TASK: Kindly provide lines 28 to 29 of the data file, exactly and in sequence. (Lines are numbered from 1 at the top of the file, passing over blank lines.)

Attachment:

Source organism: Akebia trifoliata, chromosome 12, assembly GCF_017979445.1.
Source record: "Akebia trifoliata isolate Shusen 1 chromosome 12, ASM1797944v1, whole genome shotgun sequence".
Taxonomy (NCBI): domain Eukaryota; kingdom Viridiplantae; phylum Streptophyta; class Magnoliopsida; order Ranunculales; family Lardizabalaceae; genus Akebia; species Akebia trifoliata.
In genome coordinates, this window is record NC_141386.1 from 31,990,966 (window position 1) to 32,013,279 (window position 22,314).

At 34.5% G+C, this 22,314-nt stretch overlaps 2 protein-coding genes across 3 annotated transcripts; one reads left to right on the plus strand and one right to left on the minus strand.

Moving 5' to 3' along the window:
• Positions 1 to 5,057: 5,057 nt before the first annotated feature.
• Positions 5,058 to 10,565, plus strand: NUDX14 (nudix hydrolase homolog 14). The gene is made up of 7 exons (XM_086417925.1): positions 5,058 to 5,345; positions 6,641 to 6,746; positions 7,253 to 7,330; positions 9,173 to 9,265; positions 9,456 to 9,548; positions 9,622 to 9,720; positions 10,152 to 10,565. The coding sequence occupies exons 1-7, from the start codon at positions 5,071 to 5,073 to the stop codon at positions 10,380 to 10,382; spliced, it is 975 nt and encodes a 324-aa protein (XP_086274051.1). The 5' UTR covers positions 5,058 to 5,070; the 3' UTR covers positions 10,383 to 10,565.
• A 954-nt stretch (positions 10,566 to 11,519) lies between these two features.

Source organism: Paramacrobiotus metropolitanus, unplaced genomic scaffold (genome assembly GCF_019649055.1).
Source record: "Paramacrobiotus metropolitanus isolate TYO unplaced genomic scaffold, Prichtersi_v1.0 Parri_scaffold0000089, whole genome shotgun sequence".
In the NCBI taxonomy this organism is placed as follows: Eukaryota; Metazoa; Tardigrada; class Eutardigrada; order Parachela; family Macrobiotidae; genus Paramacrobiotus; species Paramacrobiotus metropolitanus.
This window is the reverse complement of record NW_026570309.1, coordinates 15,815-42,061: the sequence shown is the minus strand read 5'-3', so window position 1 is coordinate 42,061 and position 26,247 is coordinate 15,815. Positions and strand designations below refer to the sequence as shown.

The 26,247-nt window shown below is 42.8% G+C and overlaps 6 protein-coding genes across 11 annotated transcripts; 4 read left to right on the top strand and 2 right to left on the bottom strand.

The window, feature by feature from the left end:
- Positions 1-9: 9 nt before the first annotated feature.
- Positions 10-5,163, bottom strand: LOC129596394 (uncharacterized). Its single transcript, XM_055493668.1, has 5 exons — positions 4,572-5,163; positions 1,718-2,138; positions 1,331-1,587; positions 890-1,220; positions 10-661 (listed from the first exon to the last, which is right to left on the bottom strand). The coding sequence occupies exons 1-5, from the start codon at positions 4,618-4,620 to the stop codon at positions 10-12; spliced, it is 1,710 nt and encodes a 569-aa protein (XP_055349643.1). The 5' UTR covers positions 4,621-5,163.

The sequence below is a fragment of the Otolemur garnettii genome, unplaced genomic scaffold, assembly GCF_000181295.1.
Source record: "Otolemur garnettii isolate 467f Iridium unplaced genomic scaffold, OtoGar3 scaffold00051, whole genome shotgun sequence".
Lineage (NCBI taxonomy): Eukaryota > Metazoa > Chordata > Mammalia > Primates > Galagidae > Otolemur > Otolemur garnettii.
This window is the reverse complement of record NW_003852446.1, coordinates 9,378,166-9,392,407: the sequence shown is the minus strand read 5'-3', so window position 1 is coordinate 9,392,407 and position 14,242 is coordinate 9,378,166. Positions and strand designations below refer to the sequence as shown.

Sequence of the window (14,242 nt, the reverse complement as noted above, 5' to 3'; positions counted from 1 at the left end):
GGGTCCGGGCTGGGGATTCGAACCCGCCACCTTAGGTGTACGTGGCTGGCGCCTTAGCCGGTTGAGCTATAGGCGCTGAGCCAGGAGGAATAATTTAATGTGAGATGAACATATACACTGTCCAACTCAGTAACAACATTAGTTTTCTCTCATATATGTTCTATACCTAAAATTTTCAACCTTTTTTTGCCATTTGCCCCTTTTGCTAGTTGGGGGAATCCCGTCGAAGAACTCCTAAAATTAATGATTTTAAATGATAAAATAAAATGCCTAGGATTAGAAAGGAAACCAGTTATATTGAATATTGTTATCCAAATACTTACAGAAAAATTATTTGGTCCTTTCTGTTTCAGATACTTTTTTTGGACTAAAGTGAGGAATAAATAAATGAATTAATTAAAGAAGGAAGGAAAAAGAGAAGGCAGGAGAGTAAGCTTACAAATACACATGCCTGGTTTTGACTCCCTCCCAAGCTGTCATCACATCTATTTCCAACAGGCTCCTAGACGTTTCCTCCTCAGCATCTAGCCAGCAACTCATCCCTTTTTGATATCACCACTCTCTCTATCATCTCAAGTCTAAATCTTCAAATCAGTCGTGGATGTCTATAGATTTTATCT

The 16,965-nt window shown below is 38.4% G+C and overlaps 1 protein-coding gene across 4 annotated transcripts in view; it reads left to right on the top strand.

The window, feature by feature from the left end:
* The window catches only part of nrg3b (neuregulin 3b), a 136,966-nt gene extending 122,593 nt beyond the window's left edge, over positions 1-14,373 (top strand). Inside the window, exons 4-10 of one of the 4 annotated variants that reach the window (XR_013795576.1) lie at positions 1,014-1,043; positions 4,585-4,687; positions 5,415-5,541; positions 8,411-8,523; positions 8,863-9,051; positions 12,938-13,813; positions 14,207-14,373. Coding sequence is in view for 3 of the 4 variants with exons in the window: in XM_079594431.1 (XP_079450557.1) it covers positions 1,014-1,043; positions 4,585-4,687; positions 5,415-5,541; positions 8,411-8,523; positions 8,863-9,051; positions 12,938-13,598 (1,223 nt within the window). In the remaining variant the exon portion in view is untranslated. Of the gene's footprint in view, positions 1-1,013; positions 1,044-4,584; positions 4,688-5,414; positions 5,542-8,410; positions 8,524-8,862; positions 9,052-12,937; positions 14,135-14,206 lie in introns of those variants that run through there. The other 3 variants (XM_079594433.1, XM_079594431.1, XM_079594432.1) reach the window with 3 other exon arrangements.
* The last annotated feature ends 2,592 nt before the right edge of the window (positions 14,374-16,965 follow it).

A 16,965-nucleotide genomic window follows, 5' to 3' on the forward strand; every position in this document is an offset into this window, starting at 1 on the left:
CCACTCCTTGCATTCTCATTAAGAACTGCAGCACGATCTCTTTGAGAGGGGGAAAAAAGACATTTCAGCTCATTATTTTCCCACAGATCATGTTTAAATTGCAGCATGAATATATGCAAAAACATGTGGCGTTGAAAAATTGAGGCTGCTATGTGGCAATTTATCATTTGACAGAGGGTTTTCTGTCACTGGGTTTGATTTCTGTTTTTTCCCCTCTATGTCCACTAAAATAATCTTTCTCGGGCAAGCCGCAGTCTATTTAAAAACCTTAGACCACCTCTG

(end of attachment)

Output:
A 16,965-nucleotide genomic window follows, 5' to 3' on the forward strand; every position in this document is an offset into this window, starting at 1 on the left:
CCACTCCTTGCATTCTCATTAAGAACTGCAGCACGATCTCTTTGAGAGGGGGAAAAAAGACATTTCAGCTCATTATTTTCCCACAGATCATGTTTAAATTGCAGCATGAATATATGCAAAAACATGTGGCGTTGAAAAATTGAGGCTGCTATGTGGCAATTTATCATTTGACAGAGGGTTTTCTGTCACTGGGTTTGATTTCTGTTTTTTCCCCTCTATGTCCACTAAAATAATCTTTCTCGGGCAAGCCGCAGTCTATTTAAAAACCTTAGACCACCTCTG